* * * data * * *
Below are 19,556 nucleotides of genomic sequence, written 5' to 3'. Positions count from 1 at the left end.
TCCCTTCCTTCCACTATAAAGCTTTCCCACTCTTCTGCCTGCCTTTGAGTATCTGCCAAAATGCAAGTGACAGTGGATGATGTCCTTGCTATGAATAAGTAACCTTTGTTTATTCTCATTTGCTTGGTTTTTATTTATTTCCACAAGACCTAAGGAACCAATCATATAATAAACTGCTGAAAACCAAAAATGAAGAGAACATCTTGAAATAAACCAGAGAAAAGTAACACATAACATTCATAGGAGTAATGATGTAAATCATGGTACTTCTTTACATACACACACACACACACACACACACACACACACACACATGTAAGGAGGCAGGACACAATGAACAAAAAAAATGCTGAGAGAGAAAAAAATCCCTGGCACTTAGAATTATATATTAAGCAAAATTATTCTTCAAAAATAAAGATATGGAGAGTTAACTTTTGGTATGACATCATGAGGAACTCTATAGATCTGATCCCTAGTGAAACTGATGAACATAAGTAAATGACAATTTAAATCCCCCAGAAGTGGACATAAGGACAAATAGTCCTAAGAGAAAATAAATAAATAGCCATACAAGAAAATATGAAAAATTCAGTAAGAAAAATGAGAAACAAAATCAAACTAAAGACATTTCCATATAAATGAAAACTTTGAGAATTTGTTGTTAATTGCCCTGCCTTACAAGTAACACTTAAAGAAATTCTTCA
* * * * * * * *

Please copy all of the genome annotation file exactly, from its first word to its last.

Below are 19,556 nucleotides of genomic sequence, written 5' to 3'. Positions count from 1 at the left end.
TCCCTTCCTTCCACTATAAAGCTTTCCCACTCTTCTGCCTGCCTTTGAGTATCTGCCAAAATGCAAGTGACAGTGGATGATGTCCTTGCTATGAATAAGTAACCTTTGTTTATTCTCATTTGCTTGGTTTTTATTTATTTCCACAAGACCTAAGGAACCAATCATATAATAAACTGCTGAAAACCAAAAATGAAGAGAACATCTTGAAATAAACCAGAGAAAAGTAACACATAACATTCATAGGAGTAATGATGTAAATCATGGTACTTCTTTACATACACACACACACACACACACACACACACACACACACATGTAAGGAGGCAGGACACAATGAACAAAAAAAATGCTGAGAGAGAAAAAAATCCCTGGCACTTAGAATTATATATTAAGCAAAATTATTCTTCAAAAATAAAGATATGGAGAGTTAACTTTTGGTATGACATCATGAGGAACTCTATAGATCTGATCCCTAGTGAAACTGATGAACATAAGTAAATGACAATTTAAATCCCCCAGAAGTGGACATAAGGACAAATAGTCCTAAGAGAAAATAAATAAATAGCCATACAAGAAAATATGAAAAATTCAGTAAGAAAAATGAGAAACAAAATCAAACTAAAGACATTTCCATATAAATGAAAACTTTGAGAATTTGTTGTTAATTGCCCTGCCTTACAAGTAACACTTAAAGAAATTCTTCA